GAIL NOLAN: Thank you Admiral Brown. Those are excellent points. And it just shows the breadth of the importance of this particular project. So I think that was there, there were two hopes and objectives in this phone call. Number one is the idea of just making you aware and making the White House Science Technology office aware of this important opportunity, but also there is this, this project is moving forward in their support from a public private perspective. But there is additional funding that would help to scale it up, and so we were hoping to with his team kind of brainstorm where there might be some opportunities to enhance that, the footprint of what it could mean for the island.
RADM PETER J. BROWN: Thank you, Gail. I am not aware of specific federal funding associated with this, at least not in the disaster recovery lane. But the governor of Puerto Rico has set aside, with F1B approval, a quantity of money. I believe that number that I most recently heard a couple months ago was $400 million to improve internet access and telecommunications overall for the island. I would have to find out, I don’t know if Inves, or DEDC, or another part of the government of Puerto Rico would have more details available on how the money is being metered out and what the criteria for accessing and using that money might be.
GAIL NOLAN: That’s fantastic. I’ll certainly explore that from an invest Puerto Rico perspective.
KURT PFLUGER: Sean Hendrix, director of the Indiana 5G Zone. Sean.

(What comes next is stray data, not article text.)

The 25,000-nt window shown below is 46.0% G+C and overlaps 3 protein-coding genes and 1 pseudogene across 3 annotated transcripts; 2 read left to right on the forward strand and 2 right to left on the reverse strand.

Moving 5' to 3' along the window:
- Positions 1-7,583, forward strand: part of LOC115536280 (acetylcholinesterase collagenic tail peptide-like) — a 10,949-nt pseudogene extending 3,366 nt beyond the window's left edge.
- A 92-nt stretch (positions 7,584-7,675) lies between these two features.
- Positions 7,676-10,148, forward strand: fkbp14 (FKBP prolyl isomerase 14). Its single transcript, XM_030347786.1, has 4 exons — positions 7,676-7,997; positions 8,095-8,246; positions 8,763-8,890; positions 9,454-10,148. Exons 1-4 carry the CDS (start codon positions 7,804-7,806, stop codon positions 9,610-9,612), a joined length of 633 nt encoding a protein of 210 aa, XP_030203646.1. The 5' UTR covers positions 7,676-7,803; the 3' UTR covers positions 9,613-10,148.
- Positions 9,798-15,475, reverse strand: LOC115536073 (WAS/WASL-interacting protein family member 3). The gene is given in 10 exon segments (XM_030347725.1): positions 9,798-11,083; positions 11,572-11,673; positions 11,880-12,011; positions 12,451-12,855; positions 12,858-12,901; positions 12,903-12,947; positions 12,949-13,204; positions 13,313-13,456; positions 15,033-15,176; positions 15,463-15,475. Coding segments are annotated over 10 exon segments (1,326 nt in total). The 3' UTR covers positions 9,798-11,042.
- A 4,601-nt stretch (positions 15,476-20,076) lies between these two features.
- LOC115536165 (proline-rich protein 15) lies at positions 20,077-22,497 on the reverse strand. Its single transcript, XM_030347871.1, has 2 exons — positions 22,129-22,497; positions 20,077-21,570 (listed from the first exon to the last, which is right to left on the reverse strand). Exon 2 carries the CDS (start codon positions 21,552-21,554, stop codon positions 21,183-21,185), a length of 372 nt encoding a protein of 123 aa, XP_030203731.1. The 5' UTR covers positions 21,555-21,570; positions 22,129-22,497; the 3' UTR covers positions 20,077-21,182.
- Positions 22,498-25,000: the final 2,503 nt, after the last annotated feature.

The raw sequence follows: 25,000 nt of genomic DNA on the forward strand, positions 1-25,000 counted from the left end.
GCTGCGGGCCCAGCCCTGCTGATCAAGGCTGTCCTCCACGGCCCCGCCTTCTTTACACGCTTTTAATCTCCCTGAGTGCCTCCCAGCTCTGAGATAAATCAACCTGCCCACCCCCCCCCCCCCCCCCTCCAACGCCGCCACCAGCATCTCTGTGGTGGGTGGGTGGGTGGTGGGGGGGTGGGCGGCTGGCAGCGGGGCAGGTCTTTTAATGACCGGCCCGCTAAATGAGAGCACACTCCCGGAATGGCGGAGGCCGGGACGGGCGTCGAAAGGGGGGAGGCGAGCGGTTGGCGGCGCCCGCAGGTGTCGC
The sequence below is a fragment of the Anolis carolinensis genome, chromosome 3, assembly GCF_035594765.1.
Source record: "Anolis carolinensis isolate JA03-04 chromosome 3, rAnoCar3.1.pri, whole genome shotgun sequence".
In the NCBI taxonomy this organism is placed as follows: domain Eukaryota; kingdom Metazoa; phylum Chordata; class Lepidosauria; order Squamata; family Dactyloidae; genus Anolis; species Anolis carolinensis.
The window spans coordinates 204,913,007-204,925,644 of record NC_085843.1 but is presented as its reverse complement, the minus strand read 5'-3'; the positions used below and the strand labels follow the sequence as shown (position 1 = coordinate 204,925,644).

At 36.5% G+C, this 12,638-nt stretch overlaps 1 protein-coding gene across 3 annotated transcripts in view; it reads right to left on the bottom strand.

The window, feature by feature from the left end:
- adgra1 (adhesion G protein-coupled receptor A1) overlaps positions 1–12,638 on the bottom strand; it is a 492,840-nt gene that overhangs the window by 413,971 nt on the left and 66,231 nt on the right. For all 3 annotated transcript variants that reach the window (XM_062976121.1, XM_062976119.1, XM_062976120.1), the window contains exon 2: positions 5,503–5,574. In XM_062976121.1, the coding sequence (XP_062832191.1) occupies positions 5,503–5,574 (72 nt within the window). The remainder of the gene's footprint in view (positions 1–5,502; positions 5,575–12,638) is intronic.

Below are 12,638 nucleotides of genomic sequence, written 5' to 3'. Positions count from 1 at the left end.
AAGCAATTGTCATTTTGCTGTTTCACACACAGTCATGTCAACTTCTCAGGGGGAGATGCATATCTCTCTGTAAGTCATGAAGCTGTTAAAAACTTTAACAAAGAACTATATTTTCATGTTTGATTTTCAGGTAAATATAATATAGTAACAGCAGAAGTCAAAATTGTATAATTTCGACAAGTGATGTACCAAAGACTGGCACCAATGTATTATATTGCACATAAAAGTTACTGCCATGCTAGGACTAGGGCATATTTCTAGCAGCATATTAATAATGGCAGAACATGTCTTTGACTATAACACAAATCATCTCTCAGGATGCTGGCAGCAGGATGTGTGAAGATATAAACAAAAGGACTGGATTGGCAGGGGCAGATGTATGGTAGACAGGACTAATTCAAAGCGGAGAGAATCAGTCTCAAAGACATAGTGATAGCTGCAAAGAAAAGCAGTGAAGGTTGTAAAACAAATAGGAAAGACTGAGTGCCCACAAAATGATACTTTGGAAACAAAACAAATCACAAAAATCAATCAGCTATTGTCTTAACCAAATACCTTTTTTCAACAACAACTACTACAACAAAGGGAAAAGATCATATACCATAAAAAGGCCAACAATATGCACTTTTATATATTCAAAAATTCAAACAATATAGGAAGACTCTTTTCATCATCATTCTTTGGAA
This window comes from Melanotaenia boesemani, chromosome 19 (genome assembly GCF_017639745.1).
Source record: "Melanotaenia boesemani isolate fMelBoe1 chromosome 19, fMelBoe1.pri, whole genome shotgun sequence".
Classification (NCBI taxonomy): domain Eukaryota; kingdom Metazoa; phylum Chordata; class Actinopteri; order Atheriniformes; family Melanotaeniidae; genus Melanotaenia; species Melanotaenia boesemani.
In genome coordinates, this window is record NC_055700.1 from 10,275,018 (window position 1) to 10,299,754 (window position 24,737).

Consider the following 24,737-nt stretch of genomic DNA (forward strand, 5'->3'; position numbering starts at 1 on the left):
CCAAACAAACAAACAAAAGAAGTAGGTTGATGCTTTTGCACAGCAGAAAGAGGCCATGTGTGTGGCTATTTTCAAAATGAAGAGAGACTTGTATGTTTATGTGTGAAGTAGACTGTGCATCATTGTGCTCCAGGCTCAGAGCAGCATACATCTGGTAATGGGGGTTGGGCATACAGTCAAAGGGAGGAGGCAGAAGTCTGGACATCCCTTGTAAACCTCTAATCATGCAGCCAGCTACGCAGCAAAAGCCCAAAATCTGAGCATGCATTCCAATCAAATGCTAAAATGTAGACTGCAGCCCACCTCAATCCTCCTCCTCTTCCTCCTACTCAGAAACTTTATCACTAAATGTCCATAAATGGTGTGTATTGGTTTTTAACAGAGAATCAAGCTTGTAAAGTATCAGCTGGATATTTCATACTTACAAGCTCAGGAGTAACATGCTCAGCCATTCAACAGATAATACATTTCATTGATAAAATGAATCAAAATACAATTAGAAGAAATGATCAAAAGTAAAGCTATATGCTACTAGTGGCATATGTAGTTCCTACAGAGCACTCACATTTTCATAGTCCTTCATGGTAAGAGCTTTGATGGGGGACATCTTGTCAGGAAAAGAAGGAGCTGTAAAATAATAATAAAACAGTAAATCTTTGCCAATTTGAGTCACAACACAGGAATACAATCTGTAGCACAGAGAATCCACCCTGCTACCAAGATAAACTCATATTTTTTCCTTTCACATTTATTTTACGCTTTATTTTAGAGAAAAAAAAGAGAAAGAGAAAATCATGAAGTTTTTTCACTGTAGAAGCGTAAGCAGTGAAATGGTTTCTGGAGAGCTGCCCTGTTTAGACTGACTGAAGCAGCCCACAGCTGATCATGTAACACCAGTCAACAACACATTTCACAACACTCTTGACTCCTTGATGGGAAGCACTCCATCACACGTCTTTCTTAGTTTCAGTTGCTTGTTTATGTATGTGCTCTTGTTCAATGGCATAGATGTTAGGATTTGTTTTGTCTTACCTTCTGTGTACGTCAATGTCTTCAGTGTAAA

SEAN HENDRIX: Thanks, Kurt. And thanks, everyone for the opportunity to talk today. I guess I just want to say number one, I’m very excited. It was just a few short weeks ago that me and my team had the opportunity to engage with the Puerto Rico team and explore what I’m finding to be a very productive and meaningful partnership. It’s kind of, you know, here in Indiana, we started an initiative just over a year ago, with the goal to help government, industry, and academia collaborate and better understand the opportunities that are presented by 5G. Some of the previous speakers have talked about how 5G is evolving. But I’d also like to mention that there’s still a lot of unknowns, and there’s still a lot of work to be done. And so being able to bring together entities in a collaborative way so that we can enhance our thought leadership, drive the requirements, help understand the solutions related to 5G in a practical way, is a useful form of collaboration. In Indiana we took a State centric view initially in that when you look at 5G it’s a very large space. And so we tried to pick areas that we were traditionally good at, and used this technology or focus on the digital transformation of these physical industries. Specifically the areas of agriculture, manufacturing, smart cities, and national security, and public safety. These are areas that Indiana already plays it has an industrial base established but as we all understand 5G is really rapidly transforming us from kind of physical industries into digital industries. To give some color behind that, we also try to focus on the dual use nature of the technology. I mentioned, as I mentioned earlier, national security and public safety. And, you know, one may initially look at this and say, what’s that have to do with manufacturing, agriculture, cities and maybe even mobility. And while these applications are very different, the National Security application, say the city’s app city application. Really the underlying fundamental technologies, though, are very similar. So the ability to connect high bandwidth, low latency devices in a massive IoT environment. The ability then to do information processing at the edge, and then share that information that works fast in between other edges in the cloud. These techniques, technologies, methods, and strategies apply in all of the various use cases. So with the Indiana in the 5g zone, we began to recognize that really building a testbed that allows our partners to work in end-to-end fashion, so from device to the edge to the cloud, and really work on applications, was kinda the way we wanted to go to get towards our goal of practical 5G. As we’re starting to stand up the Indiana 5G Zone, we went operational just a couple weeks ago. Yet, we still continue to expand the test environment and refine our configurations, tools, and methods. As we’ve been pulling in and working with a number of industry partners, academic partners, and now a larger group of other public sector partners. What’s interesting is our charter comes from the Indian Economic Development Corporation. So from one point of view, we’re really an economic development entity, but not in the traditional sense of tax incentives and things like that. Our premise is that economic development and economic opportunity will come as a result of innovation. And innovation only comes as a result of collaborating with others in your neighborhood, so to speak. And so the opportunity to reach out and collaborate with Puerto Rico, to share our lessons learned about our testbed. But frankly, it’s also been an opportunity to the 5G applications from a different perspective. So we talked earlier in the call about pharmaceutical manufacturing, aerospace manufacturing, electronics, etc. Indiana has some of these businesses, some of these manufacturing industries as well. So there’s similarities, but there’s also a number of differences in how we deal with the unique environments that we’re working in. Randy mentioned earlier about the concept of resilient power. So how we manage these assets and applications. So at the end of the day, these, you know, it’s necessary to partner because we can’t do it all by ourselves. The 5G pie is very large. And it takes this network of collaboration to help build a network, a system of testbeds that is really greater than the sum of the parts. I think what’s very interesting going forward is that in a few months from now when the Puerto Rico test set is active, we’re not just going to have a Puerto Rico testbed and an Indiana testbed. We’re actually going to have two testbeds that will be able to interact, talk, communicate, and run prototypes and experimentation with one another. So we’ll essentially have a larger macro testbed consisting in the two parts. That goes to really how we see a lot of the benefits of fostering and participating in these collaborations. And I truly want to say in conclusion, thanks to Kurt and the Puerto Rico team for inviting us in and giving us an opportunity to share our experience, but also being a great partner and helping grow our understanding of 5G by the work that’s happening in Puerto Rico.